The battle of the budget, which will be played out on the House floor this week, has strained political relationships in both parties.

Democratic liberals, who have seen their programs cut, threaten to jump ship and vote against the budget if more cuts are made when the House votes on the preliminary resolution for the fiscal 1980 budget.

Democratic conservatives and younger members, fearful that the public pressure to cut spending could cost them their seats, want tohe budget cut more.

Both sides are unhappy with the budget as the Budget Committee has reported it out, calling for outlays of $532 billion and a deficit of $24.9 billion.

Last week, the Senate approved a budget resolution calling for $532.6 billion in spending, a $29 billion deficit and few changes from the fiscal blueprint President Carter offered in January. The House deficit figure is lower in part because of differing economic assumptions.

The normally united Republicans are having their own problems this year as they compete among each other to offer budget cuts. "This year we just don't have our act together," a Republican leadership aide said.

Hard-charging freshman Republicans, filled with Proposition 13 fervor, want to support a balanced budget amendment, tough it is unlikely to pass.

The Republican leadership is offering amendments that would cut the deficit to about $15 billion and provide for about a $12 billion tax cut in fiscal 1980, though that too is likely to fail.

And finally, Rep. Marjorie Holt (R-Md.), who has been the Republican leader on budget cuts in past years, is offering an amendment with Rep. Ralph Regula (R-Ohio). Holt is somewhat miffed that the Republican leaders waited so long to propose their own amendment and aren't supporting hers. Her amendment would put the deficit at about $19 billion and would restore some revenue sharing for states. That would put the budget about in line with what the Senate has already passed.

Her amendment may pass, but if it does, liberals will probably vote against the budget resolution. AFL-CIO chief lobbyist Ken Young said, "If Holt-Regula passes, we will be urging members to oppose the budget resolution."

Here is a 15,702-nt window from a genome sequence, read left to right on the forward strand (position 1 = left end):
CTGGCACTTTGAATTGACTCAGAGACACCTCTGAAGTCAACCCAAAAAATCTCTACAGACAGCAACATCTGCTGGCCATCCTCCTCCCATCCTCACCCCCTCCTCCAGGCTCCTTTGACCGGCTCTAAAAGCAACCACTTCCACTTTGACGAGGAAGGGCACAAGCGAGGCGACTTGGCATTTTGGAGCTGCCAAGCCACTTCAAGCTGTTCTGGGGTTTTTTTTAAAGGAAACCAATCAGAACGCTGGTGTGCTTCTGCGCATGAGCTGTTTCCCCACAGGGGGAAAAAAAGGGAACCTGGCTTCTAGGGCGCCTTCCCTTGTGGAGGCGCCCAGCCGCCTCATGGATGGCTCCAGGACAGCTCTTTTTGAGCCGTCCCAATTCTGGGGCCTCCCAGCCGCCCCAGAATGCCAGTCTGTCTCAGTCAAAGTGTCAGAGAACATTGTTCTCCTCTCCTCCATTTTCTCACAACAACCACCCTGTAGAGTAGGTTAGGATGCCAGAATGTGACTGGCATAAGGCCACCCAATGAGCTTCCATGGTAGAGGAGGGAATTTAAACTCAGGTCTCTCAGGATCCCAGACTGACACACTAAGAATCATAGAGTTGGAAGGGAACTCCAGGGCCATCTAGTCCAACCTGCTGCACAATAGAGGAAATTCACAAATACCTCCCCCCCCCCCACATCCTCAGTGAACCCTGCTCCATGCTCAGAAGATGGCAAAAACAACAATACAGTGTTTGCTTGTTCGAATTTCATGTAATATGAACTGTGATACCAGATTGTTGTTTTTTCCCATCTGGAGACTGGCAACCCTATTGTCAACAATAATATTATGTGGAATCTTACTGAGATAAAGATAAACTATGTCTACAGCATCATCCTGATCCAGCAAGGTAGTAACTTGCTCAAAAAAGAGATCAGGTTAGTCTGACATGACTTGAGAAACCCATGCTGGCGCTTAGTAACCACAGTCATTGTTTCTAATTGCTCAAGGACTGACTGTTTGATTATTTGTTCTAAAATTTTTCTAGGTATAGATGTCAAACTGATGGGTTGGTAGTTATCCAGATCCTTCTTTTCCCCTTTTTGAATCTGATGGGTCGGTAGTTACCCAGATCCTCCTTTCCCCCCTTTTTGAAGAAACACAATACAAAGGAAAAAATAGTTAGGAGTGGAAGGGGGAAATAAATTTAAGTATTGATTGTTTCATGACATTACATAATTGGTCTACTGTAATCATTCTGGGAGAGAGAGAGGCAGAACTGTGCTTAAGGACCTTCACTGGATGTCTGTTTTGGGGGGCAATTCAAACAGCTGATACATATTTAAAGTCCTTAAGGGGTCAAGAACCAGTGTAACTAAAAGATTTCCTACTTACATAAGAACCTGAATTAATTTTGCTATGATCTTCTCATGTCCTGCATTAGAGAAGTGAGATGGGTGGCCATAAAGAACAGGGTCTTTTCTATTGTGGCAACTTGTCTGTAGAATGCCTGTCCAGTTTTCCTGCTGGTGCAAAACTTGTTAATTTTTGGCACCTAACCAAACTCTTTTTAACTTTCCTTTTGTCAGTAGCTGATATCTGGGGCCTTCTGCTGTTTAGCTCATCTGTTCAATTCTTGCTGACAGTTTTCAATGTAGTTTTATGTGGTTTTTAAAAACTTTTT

That may not matter if the amendment encourages Republicans to support the budget resolution, but it is not at all clear whether they will. "That's the $64 million question," Budget Committee Chairman Robert Ciaimo (D-Conn.) said.

House Republicans traditionally have opposed the budget resolution on principle, arguing that the deficits are too high.

That has forced the Democratic leaders into delicate negotiations with conservatives and liberals of their own party. No one is sure whether such negotiations will work this year.

Giaimo will accept a $250 million increase in money for veterans. And a package by Rep. Paul Simon (D-Ill.) that adds money for two destroyers Iran ordered and canceled plus increases for food stamps. Small Business Administration disaster loans and countercyclical aid for cities will also be accepted in the hopes that it will attract hawkish conservatives and blacks and big-city liberals.

But it will not alleviate the political pressure for cuts. And that pressure is making the old budget coalition of conservative Democrats and liberals come unglued.

The Congressional Black Caucus already has voted unanimously to oppose the budget resolution as it is now, reasoning that no matter what happens things can't get much worse for blacks and believing there's nothing to gain mediating a fight among middle-class whites.

Rban and lbor groups feel almost the same way.

But Giaimo says that if the budget resolution is defeated and the Budget Committee has to go back and try again, it is only likely to come back with a lower figure, not a higher one.

Just to confuse things further, one influential liberal Democrat, Wisconsin Rep. David Obey, will offer his own version of a balanced budget. Obey is one of tose liberals angry at what he considers the posturing of conservatives and younger Democrats.

"I really get a kick out of how the bleeding heart balanced budgeters want more money for veterans and Iranian ships," Obey said. "I hope those people will put their votes where their mouths have been and face the consequences of their own rhetoric," by voting for his amendment.

"If other people are going to play games, I'm going to play games too," Obey said.